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I have to make a log server in java, and one task is to send the data compressed. Now I am sending it line by line in plain text, but I must compress it. The server handle "HTTP like" request. For example, I can get a log sending "GET xxx.log". This will entablish a TCP connection to the server, the server response with a header and the log, and close the connection. The client, reads line by line and analyzes each LOG entry. I tried some ways without success. My main problem is that I don't know where each line ends(in the client size). Any idea?

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3 Answers 3

Use a GZIPOutputStream at the server and a GZIPInputStream at the client, with an InputStreamReader around that and a BufferedReader around that. Then just read lines.

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I tried it, but when I try to readline(), it throws this exception: java.io.EOFException: Unexpected end of ZLIB input stream –  Pizza Jun 16 '10 at 4:03
Then it might be good if you pasted a reproducing code sample in a new question. Streams are indeed a good way to do it. –  Vinko Vrsalovic Jun 16 '10 at 7:08

The thing that would make the most sense is something like this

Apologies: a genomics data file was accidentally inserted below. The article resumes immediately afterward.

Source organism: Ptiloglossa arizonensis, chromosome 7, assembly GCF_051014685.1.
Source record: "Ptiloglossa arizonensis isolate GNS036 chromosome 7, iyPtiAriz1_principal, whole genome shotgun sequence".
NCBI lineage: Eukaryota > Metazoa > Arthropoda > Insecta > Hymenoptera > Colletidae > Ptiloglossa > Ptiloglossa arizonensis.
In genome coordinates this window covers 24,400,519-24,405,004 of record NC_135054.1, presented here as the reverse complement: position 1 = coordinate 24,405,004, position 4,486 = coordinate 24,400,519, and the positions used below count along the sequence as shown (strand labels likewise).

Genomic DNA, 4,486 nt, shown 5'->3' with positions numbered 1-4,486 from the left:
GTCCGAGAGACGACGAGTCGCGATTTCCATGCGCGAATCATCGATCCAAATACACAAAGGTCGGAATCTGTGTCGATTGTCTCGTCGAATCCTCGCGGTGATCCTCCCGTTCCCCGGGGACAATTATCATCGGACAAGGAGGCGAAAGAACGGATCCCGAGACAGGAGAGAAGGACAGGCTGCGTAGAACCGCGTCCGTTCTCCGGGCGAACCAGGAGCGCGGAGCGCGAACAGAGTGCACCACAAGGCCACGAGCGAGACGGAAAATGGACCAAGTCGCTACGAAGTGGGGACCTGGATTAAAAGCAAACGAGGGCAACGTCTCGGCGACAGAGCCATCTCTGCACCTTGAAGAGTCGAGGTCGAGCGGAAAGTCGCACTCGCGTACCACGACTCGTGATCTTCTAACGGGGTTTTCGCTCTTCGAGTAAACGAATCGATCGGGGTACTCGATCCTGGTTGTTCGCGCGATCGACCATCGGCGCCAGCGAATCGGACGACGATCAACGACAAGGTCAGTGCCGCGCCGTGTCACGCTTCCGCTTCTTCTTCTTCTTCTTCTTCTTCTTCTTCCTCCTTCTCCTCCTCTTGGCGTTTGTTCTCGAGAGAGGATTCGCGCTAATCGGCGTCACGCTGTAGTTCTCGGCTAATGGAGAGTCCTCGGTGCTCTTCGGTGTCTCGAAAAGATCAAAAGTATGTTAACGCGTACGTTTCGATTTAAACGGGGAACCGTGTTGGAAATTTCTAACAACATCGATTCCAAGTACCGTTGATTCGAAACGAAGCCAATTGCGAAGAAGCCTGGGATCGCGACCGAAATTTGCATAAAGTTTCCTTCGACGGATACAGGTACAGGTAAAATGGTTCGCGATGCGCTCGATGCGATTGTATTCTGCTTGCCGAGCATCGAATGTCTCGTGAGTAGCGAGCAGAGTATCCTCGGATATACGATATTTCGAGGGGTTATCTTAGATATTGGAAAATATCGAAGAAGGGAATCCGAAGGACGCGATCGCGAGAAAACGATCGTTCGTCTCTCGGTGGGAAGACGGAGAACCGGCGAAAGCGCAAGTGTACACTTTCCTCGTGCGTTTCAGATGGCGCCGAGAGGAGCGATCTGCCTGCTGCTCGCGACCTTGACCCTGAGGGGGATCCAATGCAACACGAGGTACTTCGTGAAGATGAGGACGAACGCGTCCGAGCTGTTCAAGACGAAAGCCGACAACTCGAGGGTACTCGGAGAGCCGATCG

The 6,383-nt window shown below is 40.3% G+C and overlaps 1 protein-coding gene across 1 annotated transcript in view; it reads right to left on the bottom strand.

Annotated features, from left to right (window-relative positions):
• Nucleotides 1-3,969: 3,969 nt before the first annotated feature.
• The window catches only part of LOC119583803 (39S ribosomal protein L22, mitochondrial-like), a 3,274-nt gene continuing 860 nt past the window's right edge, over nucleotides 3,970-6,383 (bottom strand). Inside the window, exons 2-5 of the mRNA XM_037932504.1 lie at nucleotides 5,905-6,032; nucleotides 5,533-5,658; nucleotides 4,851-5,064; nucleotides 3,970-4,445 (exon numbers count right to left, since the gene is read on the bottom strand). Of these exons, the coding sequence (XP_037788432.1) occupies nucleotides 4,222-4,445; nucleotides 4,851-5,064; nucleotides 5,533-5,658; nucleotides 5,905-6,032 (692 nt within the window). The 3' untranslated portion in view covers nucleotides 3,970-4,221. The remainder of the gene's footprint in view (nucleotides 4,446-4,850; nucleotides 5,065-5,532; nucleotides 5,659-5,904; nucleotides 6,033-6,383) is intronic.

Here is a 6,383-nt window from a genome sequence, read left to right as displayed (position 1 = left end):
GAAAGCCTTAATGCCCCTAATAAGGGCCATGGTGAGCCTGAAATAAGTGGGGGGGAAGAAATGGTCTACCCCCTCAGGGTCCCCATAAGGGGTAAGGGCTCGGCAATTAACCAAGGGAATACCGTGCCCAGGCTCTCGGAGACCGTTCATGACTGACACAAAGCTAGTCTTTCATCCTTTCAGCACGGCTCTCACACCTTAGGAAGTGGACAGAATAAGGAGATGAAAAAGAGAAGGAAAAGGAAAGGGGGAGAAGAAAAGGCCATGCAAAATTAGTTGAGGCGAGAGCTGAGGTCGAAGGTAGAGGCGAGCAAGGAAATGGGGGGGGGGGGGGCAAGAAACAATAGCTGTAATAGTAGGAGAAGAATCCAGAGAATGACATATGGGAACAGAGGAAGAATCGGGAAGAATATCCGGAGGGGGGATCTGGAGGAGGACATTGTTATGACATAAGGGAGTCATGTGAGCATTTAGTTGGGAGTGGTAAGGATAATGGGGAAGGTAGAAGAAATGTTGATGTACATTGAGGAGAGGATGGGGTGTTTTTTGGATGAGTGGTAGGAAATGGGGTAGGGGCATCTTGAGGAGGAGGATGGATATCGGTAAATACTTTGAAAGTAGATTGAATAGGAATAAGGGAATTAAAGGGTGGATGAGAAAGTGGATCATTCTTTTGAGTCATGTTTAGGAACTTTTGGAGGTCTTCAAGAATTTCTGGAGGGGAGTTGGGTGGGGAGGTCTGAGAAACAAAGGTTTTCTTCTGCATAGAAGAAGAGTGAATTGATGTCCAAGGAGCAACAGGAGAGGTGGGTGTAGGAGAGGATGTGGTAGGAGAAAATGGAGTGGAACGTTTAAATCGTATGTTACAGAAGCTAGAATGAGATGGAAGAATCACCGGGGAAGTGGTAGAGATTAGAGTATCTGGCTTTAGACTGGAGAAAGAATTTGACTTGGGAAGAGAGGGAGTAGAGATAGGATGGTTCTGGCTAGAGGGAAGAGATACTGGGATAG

1. Client sends GET foo.log
  2. Server sends "Size: 15042\n"
  3. Server sends the compressed log file, whole
  4. Client parses the Size: header (reading until a newline) and then knows how many bytes to expect
  5. Client then reads all those bytes from the server (15042 in the example)
  6. Client decompresses the received data
  7. Client then processes the log (decompressed you'll find the newlines)
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this does not works for me, because I want to proccess lines as fast as possible (log files can be VERY large) –  Pizza Jun 16 '10 at 4:05
Then do it in chunks, repeat stepts 3 to 6 in chunks of Size bytes –  Vinko Vrsalovic Jun 16 '10 at 6:39

You might take a look at the HTTP Range header. The client can request a range of bytes, and the server will return only those bytes. Use GZIP compression.

You could have an action that you call from the client that will provide an index, with byte ranges, prior to requesting part of the log.

There is a lot of overhead with HTTP headers, so you might consider sending 100 lines at a time or more.

Finally, look at chunked transfer encoding, which will allow you to stream the data to the client.

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